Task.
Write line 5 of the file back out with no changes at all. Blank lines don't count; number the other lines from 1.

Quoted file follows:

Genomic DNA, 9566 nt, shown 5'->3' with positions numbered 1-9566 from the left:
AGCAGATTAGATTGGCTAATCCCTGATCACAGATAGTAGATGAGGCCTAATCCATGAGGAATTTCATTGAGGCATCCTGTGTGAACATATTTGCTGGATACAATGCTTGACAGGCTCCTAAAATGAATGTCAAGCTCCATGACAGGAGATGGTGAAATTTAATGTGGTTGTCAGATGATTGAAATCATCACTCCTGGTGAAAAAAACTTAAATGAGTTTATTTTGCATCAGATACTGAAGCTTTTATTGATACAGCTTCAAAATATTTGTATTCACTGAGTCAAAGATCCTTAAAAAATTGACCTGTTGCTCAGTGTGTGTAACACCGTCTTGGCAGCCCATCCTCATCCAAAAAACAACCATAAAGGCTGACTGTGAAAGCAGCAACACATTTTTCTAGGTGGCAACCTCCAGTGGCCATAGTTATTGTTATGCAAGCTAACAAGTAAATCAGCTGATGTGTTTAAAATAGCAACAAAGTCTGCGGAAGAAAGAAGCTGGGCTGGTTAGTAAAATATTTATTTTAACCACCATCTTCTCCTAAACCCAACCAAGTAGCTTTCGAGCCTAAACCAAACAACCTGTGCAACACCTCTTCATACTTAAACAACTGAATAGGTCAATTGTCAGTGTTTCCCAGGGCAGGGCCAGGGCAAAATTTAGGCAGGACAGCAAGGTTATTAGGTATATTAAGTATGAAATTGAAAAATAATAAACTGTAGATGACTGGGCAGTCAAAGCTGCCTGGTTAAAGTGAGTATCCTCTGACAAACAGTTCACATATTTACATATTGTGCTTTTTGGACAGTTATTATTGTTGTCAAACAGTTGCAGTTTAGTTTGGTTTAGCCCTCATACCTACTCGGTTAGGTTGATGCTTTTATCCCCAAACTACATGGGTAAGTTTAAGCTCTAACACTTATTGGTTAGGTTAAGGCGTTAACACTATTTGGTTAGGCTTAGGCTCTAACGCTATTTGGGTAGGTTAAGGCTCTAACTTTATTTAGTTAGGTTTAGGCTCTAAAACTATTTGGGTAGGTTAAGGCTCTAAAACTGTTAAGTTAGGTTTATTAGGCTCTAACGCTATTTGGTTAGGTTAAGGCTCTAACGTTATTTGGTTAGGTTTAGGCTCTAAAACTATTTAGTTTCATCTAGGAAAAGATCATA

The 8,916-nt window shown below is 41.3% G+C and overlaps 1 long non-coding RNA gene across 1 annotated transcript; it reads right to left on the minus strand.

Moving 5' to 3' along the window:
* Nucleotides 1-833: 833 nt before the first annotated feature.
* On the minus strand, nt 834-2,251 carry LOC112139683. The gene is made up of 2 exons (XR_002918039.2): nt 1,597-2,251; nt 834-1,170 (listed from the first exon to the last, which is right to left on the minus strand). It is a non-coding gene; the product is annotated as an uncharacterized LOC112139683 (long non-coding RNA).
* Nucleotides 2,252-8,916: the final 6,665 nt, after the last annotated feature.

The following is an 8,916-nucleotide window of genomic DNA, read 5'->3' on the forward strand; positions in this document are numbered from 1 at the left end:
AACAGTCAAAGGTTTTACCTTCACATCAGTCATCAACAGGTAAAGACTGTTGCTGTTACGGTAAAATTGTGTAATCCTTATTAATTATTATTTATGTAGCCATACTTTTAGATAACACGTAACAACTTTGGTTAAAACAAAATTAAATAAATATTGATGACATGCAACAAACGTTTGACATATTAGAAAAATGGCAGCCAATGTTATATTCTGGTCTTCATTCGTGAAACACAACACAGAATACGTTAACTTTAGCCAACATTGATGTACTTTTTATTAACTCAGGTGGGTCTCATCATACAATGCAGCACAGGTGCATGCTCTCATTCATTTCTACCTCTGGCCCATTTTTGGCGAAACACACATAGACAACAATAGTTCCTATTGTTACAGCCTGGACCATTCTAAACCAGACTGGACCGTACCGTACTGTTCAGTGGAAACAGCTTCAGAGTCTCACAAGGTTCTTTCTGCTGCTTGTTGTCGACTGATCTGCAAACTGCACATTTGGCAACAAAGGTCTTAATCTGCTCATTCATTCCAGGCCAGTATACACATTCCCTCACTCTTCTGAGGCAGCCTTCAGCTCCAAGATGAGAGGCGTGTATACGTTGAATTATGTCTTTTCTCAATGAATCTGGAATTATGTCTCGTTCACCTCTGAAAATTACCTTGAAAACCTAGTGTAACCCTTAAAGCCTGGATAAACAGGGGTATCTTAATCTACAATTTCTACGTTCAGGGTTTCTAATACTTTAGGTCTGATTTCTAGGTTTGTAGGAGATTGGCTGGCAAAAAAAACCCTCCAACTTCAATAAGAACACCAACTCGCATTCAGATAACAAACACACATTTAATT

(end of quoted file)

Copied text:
* Nucleotides 1-833: 833 nt before the first annotated feature.